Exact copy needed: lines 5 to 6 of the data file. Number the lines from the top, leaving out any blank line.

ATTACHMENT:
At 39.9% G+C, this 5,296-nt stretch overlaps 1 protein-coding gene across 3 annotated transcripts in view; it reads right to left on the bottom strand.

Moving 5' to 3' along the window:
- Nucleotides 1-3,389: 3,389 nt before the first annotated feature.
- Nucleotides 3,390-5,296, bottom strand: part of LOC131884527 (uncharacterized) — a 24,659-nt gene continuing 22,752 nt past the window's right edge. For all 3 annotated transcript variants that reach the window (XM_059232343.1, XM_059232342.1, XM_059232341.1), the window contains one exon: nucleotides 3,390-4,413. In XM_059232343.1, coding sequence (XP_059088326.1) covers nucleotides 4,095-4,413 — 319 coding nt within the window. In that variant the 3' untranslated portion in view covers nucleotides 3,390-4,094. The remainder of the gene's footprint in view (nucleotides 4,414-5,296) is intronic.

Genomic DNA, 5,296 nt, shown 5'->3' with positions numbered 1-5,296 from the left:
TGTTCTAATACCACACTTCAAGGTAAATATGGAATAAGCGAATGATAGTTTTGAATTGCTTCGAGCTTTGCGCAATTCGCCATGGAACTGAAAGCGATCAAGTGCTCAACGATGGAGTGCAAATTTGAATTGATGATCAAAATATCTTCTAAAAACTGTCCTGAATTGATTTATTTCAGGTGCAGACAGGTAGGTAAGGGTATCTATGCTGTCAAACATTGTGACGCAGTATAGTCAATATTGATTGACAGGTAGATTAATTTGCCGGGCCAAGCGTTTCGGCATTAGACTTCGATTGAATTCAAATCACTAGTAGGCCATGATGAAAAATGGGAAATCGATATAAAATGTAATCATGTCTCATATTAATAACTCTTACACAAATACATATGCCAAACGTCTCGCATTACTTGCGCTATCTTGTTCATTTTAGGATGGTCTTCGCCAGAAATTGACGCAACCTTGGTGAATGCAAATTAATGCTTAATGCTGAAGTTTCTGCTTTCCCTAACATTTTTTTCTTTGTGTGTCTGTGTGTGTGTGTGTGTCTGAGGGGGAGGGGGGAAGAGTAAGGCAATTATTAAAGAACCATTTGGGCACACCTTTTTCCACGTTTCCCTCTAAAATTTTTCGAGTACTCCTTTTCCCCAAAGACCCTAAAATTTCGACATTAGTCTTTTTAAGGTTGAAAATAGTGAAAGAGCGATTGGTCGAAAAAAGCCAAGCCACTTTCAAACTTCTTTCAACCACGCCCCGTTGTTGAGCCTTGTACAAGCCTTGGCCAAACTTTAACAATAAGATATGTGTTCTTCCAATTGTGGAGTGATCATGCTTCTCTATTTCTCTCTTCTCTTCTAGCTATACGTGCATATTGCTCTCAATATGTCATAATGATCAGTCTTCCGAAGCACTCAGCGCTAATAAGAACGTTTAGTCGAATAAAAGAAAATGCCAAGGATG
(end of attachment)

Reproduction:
Genomic DNA, 5,296 nt, shown 5'->3' with positions numbered 1-5,296 from the left:
TGTTCTAATACCACACTTCAAGGTAAATATGGAATAAGCGAATGATAGTTTTGAATTGCTTCGAGCTTTGCGCAATTCGCCATGGAACTGAAAGCGATCAAGTGCTCAACGATGGAGTGCAAATTTGAATTGATGATCAAAATATCTTCTAAAAACTGTCCTGAATTGATTTATTTCAGGTGCAGACAGGTAGGTAAGGGTATCTATGCTGTCAAACATTGTGACGCAGTATAGTCAATATTGATTGACAGGTAGATTAATTTGCCGGGCCAAGCGTTTCGGCATTAGACTTCGATTGAATTCAAATCACTAGTAGGCCATGATGAAAAATGGGAAATCGATATAAAATGTAATCATGTCTCATATTAATAACTCTTACACAAATACATATGCCAAACGTCTCGCATTACTTGCGCTATCTTGTTCATTTTAGGATGGTCTTCGCCAGAAATTGACGCAACCTTGGTGAATGCAAATTAATGCTTAATGCTGAAGTTTCTGCTTTCCCTAACATTTTTTTCTTTGTGTGTCTGTGTGTGTGTGTGTGTCTGAGGGGGAGGGGGGAAGAGTAAGGCAATTATTAAAGAACCATTTGGGCACACCTTTTTCCACGTTTCCCTCTAAAATTTTTCGAGTACTCCTTTTCCCCAAAGACCCTAAAATTTCGACATTAGTCTTTTTAAGGTTGAAAATAGTGAAAGAGCGATTGGTCGAAAAAAGCCAAGCCACTTTCAAACTTCTTTCAACCACGCCCCGTTGTTGAGCCTTGTACAAGCCTTGGCCAAACTTTAACAATAAGATATGTGTTCTTCCAATTGTGGAGTGATCATGCTTCTCTATTTCTCTCTTCTCTTCTAGCTATACGTGCATATTGCTCTCAATATGTCATAATGATCAGTCTTCCGAAGCACTCAGCGCTAATAAGAACGTTTAGTCGAATAAAAGAAAATGCCAAGGATG